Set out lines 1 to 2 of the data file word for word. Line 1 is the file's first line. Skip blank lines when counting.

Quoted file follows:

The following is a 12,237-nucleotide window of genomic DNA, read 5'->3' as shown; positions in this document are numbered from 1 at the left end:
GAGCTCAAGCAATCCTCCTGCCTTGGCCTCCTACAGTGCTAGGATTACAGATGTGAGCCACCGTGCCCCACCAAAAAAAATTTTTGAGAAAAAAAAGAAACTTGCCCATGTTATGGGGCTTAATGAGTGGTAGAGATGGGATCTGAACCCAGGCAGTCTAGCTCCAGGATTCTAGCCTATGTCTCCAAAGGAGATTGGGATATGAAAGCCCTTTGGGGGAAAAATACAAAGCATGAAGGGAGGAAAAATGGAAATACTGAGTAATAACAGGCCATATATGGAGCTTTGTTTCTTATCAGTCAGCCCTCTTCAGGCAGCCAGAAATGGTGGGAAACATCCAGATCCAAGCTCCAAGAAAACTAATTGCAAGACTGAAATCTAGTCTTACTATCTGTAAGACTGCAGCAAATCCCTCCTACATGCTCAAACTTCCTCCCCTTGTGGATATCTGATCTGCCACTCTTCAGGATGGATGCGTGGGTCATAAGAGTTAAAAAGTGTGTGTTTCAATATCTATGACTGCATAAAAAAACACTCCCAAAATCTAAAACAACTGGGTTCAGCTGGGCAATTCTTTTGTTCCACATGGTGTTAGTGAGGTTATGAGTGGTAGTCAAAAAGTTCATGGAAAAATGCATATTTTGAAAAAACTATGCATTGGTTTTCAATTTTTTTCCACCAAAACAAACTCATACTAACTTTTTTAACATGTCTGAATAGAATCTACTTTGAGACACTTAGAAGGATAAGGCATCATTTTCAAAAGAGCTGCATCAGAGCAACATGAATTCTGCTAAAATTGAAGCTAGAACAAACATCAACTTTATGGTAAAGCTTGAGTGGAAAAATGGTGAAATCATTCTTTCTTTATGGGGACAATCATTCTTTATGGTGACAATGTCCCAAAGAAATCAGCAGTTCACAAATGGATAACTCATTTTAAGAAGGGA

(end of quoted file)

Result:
The following is a 12,237-nucleotide window of genomic DNA, read 5'->3' as shown; positions in this document are numbered from 1 at the left end:
GAGCTCAAGCAATCCTCCTGCCTTGGCCTCCTACAGTGCTAGGATTACAGATGTGAGCCACCGTGCCCCACCAAAAAAAATTTTTGAGAAAAAAAAGAAACTTGCCCATGTTATGGGGCTTAATGAGTGGTAGAGATGGGATCTGAACCCAGGCAGTCTAGCTCCAGGATTCTAGCCTATGTCTCCAAAGGAGATTGGGATATGAAAGCCCTTTGGGGGAAAAATACAAAGCATGAAGGGAGGAAAAATGGAAATACTGAGTAATAACAGGCCATATATGGAGCTTTGTTTCTTATCAGTCAGCCCTCTTCAGGCAGCCAGAAATGGTGGGAAACATCCAGATCCAAGCTCCAAGAAAACTAATTGCAAGACTGAAATCTAGTCTTACTATCTGTAAGACTGCAGCAAATCCCTCCTACATGCTCAAACTTCCTCCCCTTGTGGATATCTGATCTGCCACTCTTCAGGATGGATGCGTGGGTCATAAGAGTTAAAAAGTGTGTGTTTCAATATCTATGACTGCATAAAAAAACACTCCCAAAATCTAAAACAACTGGGTTCAGCTGGGCAATTCTTTTGTTCCACATGGTGTTAGTGAGGTTATGAGTGGTAGTCAAAAAGTTCATGGAAAAATGCATATTTTGAAAAAACTATGCATTGGTTTTCAATTTTTTTCCACCAAAACAAACTCATACTAACTTTTTTAACATGTCTGAATAGAATCTACTTTGAGACACTTAGAAGGATAAGGCATCATTTTCAAAAGAGCTGCATCAGAGCAACATGAATTCTGCTAAAATTGAAGCTAGAACAAACATCAACTTTATGGTAAAGCTTGAGTGGAAAAATGGTGAAATCATTCTTTCTTTATGGGGACAATCATTCTTTATGGTGACAATGTCCCAAAGAAATCAGCAGTTCACAAATGGATAACTCATTTTAAGAAGGGA